Concentration of Ciprofloxacin
The residual concentration of ciprofloxacin in soil from all study groups at days 0, 30, and 60 are shown in Table 1. A significant time and concentration-dependent ciprofloxacin residues were observed in all three ciprofloxacin treated groups, but as expected, not in the control group.
Abundance of PMQR-Encoding Genes
The relative abundances of three detectable PMQR genes [qnrS, oqxA, and aac(6′)-lb-cr] are showed in Supplementary Table S1. The current results showed that qnrA, qnrB, qnrC, qnrD, qepA were absent from all soil samples. At the day 60, the relative abundance of all detected PMQR-encoding genes in the treatment and control groups had significantly decreased as compared to day 0 (p < 0.05). For instance, the relative abundance of qnrS gene was decreased 129% in the control group from day 0 to day 60 (Figure 1). On the other hand, ciprofloxacin at 4 mg/kg had significantly higher dissipated rate of relative abundance of the three PMQR genes as compared to the control group. Therefore, ciprofloxacin at 4 mg/kg group had the lowest abundance at day 60 vs. all other tested groups (Supplementary Table S1). However, ciprofloxacin at 0.4 and 0.04 mg/kg concentrations, the dissipate rate of relative abundances of qnrS, oqxA, and aac(6′)-lb-cr were the lowest as compared to the control and ciprofloxacin 4 mg/kg groups (Figure 1).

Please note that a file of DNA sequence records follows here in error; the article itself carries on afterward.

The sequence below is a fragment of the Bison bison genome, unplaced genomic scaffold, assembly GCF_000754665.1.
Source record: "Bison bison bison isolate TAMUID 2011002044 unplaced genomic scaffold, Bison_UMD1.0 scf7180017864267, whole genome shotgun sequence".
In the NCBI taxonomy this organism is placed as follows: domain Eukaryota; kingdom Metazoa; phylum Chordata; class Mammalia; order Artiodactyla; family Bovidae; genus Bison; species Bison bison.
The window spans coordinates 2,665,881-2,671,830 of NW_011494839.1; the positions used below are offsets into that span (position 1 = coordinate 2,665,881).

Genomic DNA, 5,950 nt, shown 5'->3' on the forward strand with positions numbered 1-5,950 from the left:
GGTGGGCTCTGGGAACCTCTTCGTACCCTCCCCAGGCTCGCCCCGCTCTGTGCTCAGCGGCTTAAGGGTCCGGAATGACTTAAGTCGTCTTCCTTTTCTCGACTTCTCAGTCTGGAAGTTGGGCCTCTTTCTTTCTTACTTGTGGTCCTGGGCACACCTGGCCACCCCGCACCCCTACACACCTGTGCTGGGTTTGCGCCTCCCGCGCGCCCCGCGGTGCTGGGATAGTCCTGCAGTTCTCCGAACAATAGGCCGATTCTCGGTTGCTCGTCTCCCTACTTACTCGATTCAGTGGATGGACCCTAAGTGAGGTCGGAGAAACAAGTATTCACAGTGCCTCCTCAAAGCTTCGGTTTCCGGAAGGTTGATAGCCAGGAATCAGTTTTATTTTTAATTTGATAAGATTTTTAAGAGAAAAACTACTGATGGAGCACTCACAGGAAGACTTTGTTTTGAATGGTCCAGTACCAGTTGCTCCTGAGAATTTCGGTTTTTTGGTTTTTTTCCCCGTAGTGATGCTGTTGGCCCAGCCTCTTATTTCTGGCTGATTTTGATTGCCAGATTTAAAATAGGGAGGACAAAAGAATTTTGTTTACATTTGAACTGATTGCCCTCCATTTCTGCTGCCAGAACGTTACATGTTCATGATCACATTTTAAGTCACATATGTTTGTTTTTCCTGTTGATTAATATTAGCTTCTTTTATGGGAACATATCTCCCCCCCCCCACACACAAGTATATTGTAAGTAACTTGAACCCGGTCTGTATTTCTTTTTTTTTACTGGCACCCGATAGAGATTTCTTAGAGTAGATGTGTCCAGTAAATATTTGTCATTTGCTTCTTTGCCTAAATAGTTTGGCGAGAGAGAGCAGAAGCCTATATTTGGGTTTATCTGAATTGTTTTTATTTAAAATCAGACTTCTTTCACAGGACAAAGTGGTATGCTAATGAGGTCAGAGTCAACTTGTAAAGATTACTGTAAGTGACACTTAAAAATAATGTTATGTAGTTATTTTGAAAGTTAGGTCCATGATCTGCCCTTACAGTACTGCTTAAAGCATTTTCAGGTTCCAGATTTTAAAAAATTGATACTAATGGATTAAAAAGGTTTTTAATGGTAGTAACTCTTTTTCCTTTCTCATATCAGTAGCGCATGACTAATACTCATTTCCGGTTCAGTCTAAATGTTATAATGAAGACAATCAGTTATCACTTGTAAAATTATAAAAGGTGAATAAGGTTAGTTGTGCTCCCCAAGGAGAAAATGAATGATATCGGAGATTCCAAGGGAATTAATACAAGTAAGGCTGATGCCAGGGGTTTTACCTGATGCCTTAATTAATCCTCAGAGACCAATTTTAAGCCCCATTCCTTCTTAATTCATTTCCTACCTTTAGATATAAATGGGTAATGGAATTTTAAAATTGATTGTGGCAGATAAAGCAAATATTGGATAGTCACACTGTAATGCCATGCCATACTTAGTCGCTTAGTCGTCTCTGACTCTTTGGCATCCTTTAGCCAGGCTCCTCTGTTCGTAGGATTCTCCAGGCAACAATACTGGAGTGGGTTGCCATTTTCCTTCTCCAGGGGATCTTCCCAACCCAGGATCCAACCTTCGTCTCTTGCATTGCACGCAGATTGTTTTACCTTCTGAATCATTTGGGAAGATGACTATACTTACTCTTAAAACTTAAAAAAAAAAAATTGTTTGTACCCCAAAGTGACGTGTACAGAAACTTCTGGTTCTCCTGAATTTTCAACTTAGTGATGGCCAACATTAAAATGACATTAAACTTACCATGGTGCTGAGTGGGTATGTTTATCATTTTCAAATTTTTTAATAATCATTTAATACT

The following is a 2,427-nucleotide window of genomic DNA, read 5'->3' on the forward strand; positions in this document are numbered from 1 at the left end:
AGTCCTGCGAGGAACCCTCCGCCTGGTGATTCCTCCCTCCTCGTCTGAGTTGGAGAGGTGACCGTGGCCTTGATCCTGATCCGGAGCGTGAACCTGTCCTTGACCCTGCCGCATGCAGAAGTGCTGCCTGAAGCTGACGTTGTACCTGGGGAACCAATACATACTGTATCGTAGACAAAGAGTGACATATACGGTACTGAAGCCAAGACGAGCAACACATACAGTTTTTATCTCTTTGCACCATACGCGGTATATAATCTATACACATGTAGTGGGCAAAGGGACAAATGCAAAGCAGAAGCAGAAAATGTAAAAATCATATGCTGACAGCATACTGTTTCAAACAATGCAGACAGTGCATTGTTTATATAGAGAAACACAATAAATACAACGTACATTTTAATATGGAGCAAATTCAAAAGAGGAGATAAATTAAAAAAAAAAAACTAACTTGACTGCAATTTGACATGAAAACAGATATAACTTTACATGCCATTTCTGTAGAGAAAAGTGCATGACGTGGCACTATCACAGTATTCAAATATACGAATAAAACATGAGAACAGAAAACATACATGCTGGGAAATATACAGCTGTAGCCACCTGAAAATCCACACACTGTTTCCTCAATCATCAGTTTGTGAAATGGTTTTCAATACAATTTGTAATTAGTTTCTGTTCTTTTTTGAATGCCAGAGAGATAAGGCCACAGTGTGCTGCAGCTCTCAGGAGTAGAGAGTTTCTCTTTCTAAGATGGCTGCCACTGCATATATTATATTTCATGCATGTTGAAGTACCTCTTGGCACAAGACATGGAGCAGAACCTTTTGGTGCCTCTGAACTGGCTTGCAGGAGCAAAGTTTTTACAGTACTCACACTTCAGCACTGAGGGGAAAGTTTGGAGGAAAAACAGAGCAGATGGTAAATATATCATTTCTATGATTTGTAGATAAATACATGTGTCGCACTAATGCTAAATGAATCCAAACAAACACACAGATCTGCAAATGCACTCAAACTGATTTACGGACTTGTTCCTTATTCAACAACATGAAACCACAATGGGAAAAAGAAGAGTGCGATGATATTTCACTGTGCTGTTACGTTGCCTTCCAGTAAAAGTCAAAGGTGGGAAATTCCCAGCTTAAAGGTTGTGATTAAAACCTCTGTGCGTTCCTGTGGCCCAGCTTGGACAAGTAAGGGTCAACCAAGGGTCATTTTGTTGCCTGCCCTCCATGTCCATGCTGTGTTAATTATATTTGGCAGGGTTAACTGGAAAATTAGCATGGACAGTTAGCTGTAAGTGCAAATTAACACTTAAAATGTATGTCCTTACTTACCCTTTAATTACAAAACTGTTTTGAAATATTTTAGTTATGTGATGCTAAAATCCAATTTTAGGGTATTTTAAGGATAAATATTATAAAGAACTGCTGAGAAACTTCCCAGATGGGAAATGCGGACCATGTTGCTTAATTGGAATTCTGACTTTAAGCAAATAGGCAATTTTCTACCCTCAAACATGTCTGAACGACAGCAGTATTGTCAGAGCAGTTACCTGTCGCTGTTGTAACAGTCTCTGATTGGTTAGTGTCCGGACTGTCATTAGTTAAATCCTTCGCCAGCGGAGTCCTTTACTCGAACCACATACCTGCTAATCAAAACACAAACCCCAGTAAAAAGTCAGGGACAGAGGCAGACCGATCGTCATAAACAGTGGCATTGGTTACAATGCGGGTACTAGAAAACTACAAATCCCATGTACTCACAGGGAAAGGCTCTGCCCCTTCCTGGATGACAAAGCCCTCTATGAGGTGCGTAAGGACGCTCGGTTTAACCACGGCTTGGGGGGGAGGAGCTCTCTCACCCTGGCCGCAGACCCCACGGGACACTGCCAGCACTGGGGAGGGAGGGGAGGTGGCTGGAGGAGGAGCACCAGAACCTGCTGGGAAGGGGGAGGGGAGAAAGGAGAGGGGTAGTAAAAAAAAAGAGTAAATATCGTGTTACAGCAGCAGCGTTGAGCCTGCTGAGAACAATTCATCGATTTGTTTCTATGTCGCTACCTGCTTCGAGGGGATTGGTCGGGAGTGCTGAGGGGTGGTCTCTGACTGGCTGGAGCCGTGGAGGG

FIGURE 1. Variations in the relative abundance of PMQR-encoding genes at days 0, 30, and 60 following treatments. Dissipation rates are expressed by the values on the arrows [black for qnrS, red for oqxA and blue for aac(6′)-Ib-cr].
Shifts in the Number of Resistant Bacteria with Different Treatments
The proportion of bacterial communities resistant to ciprofloxacin in all study groups was similar (∼40%) at day 0, but decreased over 60 days (range from 42.66–46.06% to 14.67–29.93% for days 0 and 60, respectively) (Supplementary Figure S1). At days 30 and 60, ciprofloxacin-resistant bacteria communities in ciprofloxacin at 0.4 and 0.04 mg/kg groups were significantly higher than in ciprofloxacin at 4 mg/kg group, as well as the control group (p < 0.05).
Bacteria Community Composition